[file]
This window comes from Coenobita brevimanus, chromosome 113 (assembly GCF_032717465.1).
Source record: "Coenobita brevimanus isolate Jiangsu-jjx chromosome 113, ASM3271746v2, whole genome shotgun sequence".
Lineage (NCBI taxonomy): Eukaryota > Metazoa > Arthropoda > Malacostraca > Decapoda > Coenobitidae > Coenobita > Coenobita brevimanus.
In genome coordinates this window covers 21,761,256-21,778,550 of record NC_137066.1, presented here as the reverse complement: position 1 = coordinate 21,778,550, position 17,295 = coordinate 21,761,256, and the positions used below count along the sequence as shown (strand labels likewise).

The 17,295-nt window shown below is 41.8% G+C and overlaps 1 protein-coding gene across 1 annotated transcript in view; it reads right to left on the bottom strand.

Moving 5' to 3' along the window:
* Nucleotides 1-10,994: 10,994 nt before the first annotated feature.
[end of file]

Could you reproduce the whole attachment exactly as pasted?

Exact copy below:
This window comes from Coenobita brevimanus, chromosome 113 (assembly GCF_032717465.1).
Source record: "Coenobita brevimanus isolate Jiangsu-jjx chromosome 113, ASM3271746v2, whole genome shotgun sequence".
Lineage (NCBI taxonomy): Eukaryota > Metazoa > Arthropoda > Malacostraca > Decapoda > Coenobitidae > Coenobita > Coenobita brevimanus.
In genome coordinates this window covers 21,761,256-21,778,550 of record NC_137066.1, presented here as the reverse complement: position 1 = coordinate 21,778,550, position 17,295 = coordinate 21,761,256, and the positions used below count along the sequence as shown (strand labels likewise).

The 17,295-nt window shown below is 41.8% G+C and overlaps 1 protein-coding gene across 1 annotated transcript in view; it reads right to left on the bottom strand.

Moving 5' to 3' along the window:
* Nucleotides 1-10,994: 10,994 nt before the first annotated feature.